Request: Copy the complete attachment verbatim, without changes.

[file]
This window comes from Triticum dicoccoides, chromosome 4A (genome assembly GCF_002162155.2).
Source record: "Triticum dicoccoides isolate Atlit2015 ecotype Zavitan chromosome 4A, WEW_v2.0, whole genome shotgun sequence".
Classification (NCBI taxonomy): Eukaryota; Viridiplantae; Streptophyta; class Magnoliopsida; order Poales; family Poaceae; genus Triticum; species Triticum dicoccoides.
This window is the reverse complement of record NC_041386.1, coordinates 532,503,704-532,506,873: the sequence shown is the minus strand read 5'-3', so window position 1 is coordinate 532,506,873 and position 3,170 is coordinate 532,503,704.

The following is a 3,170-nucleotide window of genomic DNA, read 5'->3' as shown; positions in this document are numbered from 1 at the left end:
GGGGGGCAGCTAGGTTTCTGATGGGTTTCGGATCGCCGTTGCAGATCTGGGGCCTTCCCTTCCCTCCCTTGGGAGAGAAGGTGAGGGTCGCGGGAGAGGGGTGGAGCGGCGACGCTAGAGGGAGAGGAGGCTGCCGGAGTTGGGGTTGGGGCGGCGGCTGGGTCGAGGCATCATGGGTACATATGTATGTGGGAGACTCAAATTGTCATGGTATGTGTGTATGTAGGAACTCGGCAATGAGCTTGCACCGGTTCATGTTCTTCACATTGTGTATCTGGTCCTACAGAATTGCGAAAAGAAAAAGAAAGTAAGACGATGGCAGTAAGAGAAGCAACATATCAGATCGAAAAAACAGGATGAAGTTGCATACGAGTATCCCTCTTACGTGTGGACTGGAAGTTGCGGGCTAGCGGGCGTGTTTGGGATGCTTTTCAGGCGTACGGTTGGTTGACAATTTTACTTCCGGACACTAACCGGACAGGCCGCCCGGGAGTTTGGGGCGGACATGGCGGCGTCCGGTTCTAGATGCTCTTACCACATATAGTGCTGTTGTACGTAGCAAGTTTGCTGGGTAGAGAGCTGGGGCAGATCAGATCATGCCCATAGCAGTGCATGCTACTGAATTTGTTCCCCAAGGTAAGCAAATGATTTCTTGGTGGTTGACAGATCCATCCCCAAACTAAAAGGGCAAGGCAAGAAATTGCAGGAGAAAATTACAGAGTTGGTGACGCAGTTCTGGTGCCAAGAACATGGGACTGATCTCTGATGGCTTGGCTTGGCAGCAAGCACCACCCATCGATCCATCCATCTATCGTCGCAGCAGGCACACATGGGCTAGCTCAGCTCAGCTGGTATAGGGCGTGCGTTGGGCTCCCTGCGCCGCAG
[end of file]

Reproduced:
This window comes from Triticum dicoccoides, chromosome 4A (genome assembly GCF_002162155.2).
Source record: "Triticum dicoccoides isolate Atlit2015 ecotype Zavitan chromosome 4A, WEW_v2.0, whole genome shotgun sequence".
Classification (NCBI taxonomy): Eukaryota; Viridiplantae; Streptophyta; class Magnoliopsida; order Poales; family Poaceae; genus Triticum; species Triticum dicoccoides.
This window is the reverse complement of record NC_041386.1, coordinates 532,503,704-532,506,873: the sequence shown is the minus strand read 5'-3', so window position 1 is coordinate 532,506,873 and position 3,170 is coordinate 532,503,704.

The following is a 3,170-nucleotide window of genomic DNA, read 5'->3' as shown; positions in this document are numbered from 1 at the left end:
GGGGGGCAGCTAGGTTTCTGATGGGTTTCGGATCGCCGTTGCAGATCTGGGGCCTTCCCTTCCCTCCCTTGGGAGAGAAGGTGAGGGTCGCGGGAGAGGGGTGGAGCGGCGACGCTAGAGGGAGAGGAGGCTGCCGGAGTTGGGGTTGGGGCGGCGGCTGGGTCGAGGCATCATGGGTACATATGTATGTGGGAGACTCAAATTGTCATGGTATGTGTGTATGTAGGAACTCGGCAATGAGCTTGCACCGGTTCATGTTCTTCACATTGTGTATCTGGTCCTACAGAATTGCGAAAAGAAAAAGAAAGTAAGACGATGGCAGTAAGAGAAGCAACATATCAGATCGAAAAAACAGGATGAAGTTGCATACGAGTATCCCTCTTACGTGTGGACTGGAAGTTGCGGGCTAGCGGGCGTGTTTGGGATGCTTTTCAGGCGTACGGTTGGTTGACAATTTTACTTCCGGACACTAACCGGACAGGCCGCCCGGGAGTTTGGGGCGGACATGGCGGCGTCCGGTTCTAGATGCTCTTACCACATATAGTGCTGTTGTACGTAGCAAGTTTGCTGGGTAGAGAGCTGGGGCAGATCAGATCATGCCCATAGCAGTGCATGCTACTGAATTTGTTCCCCAAGGTAAGCAAATGATTTCTTGGTGGTTGACAGATCCATCCCCAAACTAAAAGGGCAAGGCAAGAAATTGCAGGAGAAAATTACAGAGTTGGTGACGCAGTTCTGGTGCCAAGAACATGGGACTGATCTCTGATGGCTTGGCTTGGCAGCAAGCACCACCCATCGATCCATCCATCTATCGTCGCAGCAGGCACACATGGGCTAGCTCAGCTCAGCTGGTATAGGGCGTGCGTTGGGCTCCCTGCGCCGCAG